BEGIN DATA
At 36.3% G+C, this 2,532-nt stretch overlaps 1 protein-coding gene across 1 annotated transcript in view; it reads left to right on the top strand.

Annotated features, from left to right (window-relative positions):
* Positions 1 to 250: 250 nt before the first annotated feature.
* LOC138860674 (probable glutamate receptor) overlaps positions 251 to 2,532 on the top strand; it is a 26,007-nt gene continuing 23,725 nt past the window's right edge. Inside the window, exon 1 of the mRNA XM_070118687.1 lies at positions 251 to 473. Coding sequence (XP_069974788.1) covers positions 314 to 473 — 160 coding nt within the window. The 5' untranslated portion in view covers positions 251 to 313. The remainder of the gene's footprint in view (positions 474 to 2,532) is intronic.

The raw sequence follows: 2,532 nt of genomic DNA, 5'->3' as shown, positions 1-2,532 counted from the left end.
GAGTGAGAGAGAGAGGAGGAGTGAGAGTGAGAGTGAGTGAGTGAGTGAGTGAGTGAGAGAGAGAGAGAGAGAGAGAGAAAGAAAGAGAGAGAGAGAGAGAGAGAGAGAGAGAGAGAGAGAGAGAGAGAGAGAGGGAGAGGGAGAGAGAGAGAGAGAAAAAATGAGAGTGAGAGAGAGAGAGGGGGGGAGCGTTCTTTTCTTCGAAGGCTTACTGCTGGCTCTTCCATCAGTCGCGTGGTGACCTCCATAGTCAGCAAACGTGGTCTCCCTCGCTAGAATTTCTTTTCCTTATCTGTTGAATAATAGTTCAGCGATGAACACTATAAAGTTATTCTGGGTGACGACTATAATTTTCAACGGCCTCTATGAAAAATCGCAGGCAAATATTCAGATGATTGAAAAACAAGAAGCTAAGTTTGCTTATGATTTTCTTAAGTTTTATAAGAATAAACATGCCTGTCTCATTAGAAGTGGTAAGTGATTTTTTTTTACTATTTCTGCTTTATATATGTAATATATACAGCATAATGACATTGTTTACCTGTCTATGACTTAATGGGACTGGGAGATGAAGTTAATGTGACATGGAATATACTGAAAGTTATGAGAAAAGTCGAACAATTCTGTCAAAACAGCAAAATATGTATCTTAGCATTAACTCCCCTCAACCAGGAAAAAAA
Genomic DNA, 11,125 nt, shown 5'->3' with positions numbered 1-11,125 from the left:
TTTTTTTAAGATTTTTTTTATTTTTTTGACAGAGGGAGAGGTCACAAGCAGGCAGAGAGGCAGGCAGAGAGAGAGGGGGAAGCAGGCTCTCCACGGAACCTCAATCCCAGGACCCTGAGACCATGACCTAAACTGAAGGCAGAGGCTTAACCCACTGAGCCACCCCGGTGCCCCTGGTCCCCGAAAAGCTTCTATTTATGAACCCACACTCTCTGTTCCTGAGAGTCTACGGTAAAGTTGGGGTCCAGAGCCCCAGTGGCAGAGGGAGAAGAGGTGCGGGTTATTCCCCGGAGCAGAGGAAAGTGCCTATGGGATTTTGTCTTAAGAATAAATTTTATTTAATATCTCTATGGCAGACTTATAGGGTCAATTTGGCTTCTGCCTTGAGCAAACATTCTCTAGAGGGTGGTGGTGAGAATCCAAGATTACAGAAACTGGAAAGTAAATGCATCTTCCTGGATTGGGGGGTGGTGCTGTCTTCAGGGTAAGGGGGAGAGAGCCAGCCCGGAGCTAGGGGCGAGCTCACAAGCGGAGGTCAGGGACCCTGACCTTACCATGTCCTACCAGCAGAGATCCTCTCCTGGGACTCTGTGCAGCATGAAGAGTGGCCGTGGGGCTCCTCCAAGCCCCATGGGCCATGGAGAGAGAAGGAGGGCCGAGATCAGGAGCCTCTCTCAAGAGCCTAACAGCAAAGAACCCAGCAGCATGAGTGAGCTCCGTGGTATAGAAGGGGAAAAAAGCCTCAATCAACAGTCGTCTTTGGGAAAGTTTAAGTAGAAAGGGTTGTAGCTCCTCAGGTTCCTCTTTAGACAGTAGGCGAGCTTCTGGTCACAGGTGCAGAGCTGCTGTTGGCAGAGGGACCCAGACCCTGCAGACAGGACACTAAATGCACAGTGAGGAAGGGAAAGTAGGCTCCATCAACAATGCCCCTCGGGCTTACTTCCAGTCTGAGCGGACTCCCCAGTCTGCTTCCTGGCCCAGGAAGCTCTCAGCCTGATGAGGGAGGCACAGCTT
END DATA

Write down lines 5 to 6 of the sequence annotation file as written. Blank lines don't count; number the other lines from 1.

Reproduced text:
The raw sequence follows: 2,532 nt of genomic DNA, 5'->3' as shown, positions 1-2,532 counted from the left end.
GAGTGAGAGAGAGAGGAGGAGTGAGAGTGAGAGTGAGTGAGTGAGTGAGTGAGTGAGAGAGAGAGAGAGAGAGAGAGAAAGAAAGAGAGAGAGAGAGAGAGAGAGAGAGAGAGAGAGAGAGAGAGAGAGAGAGGGAGAGGGAGAGAGAGAGAGAGAAAAAATGAGAGTGAGAGAGAGAGAGGGGGGGAGCGTTCTTTTCTTCGAAGGCTTACTGCTGGCTCTTCCATCAGTCGCGTGGTGACCTCCATAGTCAGCAAACGTGGTCTCCCTCGCTAGAATTTCTTTTCCTTATCTGTTGAATAATAGTTCAGCGATGAACACTATAAAGTTATTCTGGGTGACGACTATAATTTTCAACGGCCTCTATGAAAAATCGCAGGCAAATATTCAGATGATTGAAAAACAAGAAGCTAAGTTTGCTTATGATTTTCTTAAGTTTTATAAGAATAAACATGCCTGTCTCATTAGAAGTGGTAAGTGATTTTTTTTTACTATTTCTGCTTTATATATGTAATATATACAGCATAATGACATTGTTTACCTGTCTATGACTTAATGGGACTGGGAGATGAAGTTAATGTGACATGGAATATACTGAAAGTTATGAGAAAAGTCGAACAATTCTGTCAAAACAGCAAAATATGTATCTTAGCATTAACTCCCCTCAACCAGGAAAAAAA